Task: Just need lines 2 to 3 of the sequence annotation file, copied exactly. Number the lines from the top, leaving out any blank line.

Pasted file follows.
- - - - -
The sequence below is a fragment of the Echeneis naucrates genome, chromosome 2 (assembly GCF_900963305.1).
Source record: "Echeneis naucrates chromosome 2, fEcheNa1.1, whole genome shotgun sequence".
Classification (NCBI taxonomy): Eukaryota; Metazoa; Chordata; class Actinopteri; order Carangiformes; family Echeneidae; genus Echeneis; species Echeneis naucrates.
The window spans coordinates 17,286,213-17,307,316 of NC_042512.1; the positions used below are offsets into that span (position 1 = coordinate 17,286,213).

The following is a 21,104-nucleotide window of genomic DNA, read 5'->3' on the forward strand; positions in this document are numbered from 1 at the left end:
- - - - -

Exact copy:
Source record: "Echeneis naucrates chromosome 2, fEcheNa1.1, whole genome shotgun sequence".
Classification (NCBI taxonomy): Eukaryota; Metazoa; Chordata; class Actinopteri; order Carangiformes; family Echeneidae; genus Echeneis; species Echeneis naucrates.